For the last two weeks, I've been puzzling over this challenge. I guess I get to thank Kate for that :^/ Reflecting over the years has brought back memories of "how in the world did my parents allow that?!" or later in life "what the heck was I thinking?"
It started when I was 8. I had had enough and it became suddenly quite clear to me that I did not belong with 'these people'. I was sure that I had been adopted and my 'real' family was out there looking for me. I emptied my younger brother's wooden tool box so that I would have a small durable suitcase. I filled it with my favorite dress and a change of socks. As I charged for the door, that same little brother rushed after me. I thought he wanted his tool box…but no. "You aren't leaving me here alone!" So we went together. Several hours later, even though we hid blocks away, our mother found us.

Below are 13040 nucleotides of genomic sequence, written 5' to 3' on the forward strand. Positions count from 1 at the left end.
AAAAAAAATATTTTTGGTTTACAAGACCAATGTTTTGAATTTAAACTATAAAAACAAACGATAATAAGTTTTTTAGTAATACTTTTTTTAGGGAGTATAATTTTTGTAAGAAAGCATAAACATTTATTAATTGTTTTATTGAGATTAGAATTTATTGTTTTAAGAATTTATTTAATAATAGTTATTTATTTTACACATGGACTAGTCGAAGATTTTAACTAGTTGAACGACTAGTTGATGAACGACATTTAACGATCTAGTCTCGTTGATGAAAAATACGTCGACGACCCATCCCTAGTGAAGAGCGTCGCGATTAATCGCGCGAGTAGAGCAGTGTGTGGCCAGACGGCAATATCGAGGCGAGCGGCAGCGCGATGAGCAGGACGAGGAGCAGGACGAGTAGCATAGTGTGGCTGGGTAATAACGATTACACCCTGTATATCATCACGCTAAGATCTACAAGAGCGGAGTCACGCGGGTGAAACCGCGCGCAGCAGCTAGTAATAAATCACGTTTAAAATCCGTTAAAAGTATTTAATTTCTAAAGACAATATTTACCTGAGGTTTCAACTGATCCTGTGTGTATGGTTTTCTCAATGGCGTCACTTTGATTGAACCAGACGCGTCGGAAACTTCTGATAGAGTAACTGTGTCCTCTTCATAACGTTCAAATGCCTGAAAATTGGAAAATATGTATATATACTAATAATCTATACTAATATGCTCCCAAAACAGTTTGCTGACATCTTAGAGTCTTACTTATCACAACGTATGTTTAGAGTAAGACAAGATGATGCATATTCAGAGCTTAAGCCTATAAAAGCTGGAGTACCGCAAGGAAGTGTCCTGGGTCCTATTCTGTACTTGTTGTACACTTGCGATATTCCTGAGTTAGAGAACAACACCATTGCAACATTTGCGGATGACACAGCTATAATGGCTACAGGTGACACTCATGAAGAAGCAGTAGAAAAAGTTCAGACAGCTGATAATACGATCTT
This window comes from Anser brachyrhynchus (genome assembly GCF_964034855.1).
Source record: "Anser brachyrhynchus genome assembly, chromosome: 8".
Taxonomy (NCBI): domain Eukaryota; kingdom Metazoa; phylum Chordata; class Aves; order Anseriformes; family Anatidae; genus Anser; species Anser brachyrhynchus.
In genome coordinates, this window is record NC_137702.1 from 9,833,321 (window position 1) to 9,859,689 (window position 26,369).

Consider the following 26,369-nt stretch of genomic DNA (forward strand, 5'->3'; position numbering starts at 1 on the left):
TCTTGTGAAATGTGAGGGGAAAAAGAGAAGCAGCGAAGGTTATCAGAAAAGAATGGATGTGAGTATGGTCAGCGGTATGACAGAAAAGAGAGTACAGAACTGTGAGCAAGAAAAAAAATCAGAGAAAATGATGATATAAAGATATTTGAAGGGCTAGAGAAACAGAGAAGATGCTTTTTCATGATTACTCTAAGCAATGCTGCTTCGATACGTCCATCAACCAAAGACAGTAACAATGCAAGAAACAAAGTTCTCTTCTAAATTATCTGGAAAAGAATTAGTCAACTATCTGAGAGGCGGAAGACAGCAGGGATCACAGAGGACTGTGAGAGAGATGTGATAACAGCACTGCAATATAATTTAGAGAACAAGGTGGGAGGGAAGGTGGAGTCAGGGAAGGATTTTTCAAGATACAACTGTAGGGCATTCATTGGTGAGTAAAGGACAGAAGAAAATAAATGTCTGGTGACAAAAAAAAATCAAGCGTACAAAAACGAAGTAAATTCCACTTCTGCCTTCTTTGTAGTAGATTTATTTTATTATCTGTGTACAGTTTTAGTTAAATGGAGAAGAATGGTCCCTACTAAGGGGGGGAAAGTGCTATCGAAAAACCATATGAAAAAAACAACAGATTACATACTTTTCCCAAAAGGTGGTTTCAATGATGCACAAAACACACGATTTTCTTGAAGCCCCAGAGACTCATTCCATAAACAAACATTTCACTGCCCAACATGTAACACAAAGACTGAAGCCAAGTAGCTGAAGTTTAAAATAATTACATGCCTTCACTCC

Then when I was thirteen our family relocated to southern Japan, the island of Kyushu (13,761 sq. mi. in area). My parents, like everyone else's, had curfews and established rules. Homework done first. Play with friends, okay but must come when whistled for. And for teenagers: Home by 9pm on school nights and 10 on weekends….and…in Japan….don't leave the island. Really! Don't leave the island?!
You might also 'talk' yourself onto a family of fishermen's boat and go see how they harvested octopi.
I couldn't find a picture of the 'wiggle boats' like the one I was invited onto near Shikanoshima, an island in Hakata Bay just over a bridge from our home in Hakata, outside of Fukuoka. This one looks nothing like it but it's pretty and I'd have a go at talking my way onto it.
Not thinking too much about risks has given me a life-time of adventures and lots and lots of stories. Yes, there are, mixed into the stories, some that are cautionary tales on what not to do. Very real 'what not to do' tales. But still…..there's not much I would do differently…okay, maybe my second husband :^)